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The Secret to Your Crazy, Adorable Toddler

We were lolling about in a kiddie pool when my 19-month-old daughter, Claire, staggered out of the water and moved quickly toward the deep end of the big pool. Barely acquainted with the physics of solids and liquids, she didn't pause to consider the difference between the gray concrete walkway and the shimmering blue water. Lurching forward, she plunged. A half step behind, I jumped in, lifted her to the surface, and wondered: What on earth was she thinking?

I still don't know. The toddler brain is a magnificent specimen -- one day convincing its young owner that the shadows on the pool are fish, the next day sending the message that a 20-pound girl in a diaper can actually swim like one. Ideas are embraced and rejected at a dizzying rate; moods shift dramatically. It's like living with a very short, very opinionated Hollywood producer.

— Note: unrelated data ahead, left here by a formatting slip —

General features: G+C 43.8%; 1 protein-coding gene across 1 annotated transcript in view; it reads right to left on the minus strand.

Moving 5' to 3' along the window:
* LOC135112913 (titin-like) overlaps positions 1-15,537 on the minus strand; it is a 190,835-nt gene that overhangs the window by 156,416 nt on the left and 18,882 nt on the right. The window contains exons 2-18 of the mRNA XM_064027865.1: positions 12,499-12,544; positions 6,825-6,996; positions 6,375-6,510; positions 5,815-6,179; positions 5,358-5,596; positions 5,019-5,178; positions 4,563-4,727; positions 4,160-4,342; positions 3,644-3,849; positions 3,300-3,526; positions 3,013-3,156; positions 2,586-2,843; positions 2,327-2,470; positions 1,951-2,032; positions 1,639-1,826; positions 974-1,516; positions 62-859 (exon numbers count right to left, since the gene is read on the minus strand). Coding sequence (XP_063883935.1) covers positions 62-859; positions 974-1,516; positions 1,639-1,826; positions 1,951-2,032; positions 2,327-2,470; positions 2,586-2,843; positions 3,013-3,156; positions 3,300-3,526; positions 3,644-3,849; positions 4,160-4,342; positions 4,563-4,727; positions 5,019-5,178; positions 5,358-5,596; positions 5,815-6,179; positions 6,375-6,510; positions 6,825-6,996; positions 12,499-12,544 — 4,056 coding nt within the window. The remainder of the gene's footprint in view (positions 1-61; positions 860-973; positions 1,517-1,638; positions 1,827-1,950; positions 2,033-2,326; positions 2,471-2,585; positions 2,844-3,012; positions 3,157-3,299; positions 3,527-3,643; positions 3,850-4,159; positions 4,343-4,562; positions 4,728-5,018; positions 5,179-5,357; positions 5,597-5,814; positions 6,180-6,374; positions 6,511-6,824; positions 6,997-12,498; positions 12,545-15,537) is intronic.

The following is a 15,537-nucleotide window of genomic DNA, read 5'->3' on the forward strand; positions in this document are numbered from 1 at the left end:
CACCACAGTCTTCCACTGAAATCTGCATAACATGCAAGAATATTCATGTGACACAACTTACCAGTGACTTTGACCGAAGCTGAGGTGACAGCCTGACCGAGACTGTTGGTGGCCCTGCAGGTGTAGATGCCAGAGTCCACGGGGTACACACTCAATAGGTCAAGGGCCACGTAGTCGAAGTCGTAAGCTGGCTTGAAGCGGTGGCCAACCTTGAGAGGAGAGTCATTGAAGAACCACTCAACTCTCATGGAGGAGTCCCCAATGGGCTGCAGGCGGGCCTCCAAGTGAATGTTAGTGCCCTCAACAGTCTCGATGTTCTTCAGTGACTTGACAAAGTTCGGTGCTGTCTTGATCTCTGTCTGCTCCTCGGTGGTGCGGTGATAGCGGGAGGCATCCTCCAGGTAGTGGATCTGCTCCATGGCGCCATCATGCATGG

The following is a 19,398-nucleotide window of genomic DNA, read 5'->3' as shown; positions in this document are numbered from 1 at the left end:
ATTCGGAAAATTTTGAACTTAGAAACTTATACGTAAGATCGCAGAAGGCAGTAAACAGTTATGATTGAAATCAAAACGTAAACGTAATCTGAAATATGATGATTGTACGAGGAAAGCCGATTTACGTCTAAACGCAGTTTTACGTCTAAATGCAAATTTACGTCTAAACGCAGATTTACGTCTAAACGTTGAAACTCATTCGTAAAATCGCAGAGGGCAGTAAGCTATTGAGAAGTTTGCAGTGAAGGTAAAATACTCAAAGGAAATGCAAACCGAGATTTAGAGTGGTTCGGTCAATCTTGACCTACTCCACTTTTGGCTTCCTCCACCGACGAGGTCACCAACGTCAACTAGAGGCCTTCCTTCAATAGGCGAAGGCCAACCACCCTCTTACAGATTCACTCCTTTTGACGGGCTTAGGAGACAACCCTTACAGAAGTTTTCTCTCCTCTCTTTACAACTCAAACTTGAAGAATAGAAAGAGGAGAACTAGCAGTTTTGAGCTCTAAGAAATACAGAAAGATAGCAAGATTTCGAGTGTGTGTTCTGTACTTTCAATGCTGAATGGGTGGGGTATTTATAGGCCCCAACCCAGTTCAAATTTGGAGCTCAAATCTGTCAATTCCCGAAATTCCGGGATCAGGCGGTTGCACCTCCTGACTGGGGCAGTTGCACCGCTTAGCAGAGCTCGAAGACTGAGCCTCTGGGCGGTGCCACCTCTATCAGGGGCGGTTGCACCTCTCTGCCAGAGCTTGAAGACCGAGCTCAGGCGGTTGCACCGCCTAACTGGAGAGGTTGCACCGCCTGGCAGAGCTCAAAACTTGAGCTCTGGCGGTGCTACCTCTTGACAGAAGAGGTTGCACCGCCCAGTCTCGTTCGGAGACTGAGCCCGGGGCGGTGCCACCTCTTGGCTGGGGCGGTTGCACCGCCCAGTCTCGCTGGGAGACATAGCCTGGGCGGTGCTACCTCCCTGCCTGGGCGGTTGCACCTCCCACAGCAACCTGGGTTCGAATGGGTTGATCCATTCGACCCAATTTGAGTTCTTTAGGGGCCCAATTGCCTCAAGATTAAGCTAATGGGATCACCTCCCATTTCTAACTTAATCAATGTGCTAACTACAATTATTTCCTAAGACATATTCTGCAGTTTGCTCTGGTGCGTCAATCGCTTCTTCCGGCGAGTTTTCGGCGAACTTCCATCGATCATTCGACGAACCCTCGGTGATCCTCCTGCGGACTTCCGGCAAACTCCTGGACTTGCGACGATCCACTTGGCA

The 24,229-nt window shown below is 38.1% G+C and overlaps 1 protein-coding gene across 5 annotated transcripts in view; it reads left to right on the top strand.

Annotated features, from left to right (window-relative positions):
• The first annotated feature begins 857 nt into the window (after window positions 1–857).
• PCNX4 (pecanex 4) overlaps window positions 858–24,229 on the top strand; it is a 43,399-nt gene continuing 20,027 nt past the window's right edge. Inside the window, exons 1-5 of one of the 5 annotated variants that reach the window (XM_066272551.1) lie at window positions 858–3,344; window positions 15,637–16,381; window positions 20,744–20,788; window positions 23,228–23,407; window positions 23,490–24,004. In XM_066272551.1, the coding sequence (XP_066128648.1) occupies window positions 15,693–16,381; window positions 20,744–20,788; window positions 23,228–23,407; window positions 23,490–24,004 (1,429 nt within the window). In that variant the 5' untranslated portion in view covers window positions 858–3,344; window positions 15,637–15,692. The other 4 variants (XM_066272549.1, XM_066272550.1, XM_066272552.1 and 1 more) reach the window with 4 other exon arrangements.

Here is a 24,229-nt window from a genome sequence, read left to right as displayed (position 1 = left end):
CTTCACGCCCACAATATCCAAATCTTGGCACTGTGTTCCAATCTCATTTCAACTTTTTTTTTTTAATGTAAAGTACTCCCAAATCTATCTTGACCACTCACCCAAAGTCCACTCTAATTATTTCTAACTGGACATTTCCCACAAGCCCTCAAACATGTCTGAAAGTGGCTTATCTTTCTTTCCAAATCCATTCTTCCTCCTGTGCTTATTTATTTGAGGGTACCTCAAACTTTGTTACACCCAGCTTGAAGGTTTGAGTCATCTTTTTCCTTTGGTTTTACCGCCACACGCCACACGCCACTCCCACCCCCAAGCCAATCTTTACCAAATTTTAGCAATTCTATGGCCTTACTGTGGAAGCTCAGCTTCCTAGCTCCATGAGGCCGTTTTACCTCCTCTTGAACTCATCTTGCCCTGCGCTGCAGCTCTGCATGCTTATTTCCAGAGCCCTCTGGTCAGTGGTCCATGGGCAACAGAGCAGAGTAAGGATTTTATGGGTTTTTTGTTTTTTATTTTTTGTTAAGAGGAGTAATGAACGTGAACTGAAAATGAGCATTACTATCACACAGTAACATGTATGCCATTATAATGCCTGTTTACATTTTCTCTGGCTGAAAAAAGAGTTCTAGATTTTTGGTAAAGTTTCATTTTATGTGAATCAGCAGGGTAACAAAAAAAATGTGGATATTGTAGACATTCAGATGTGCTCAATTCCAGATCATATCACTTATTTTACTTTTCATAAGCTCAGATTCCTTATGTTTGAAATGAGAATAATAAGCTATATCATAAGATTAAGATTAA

Toddlers are adorable, so we cut them a lot of slack. Still, all this flirting with staircases, hot toaster ovens, and the word "now" can be tough on both them and us. It's not that toddlers are trying to exasperate their parents; at this age, their abilities simply haven't kept pace with their ambitions. Between birth and 36 months, their brains crank out cells to develop memory, coordination, and self-control. Until it all falls into place, those skills and traits just aren't available on demand.

Understanding what toddlers don't know can give you a bit more patience the next time your toddler decides that as an artist, he simply must scribble on the kitchen cabinets. Here, the limits of a toddler's knowledge in four key areas:

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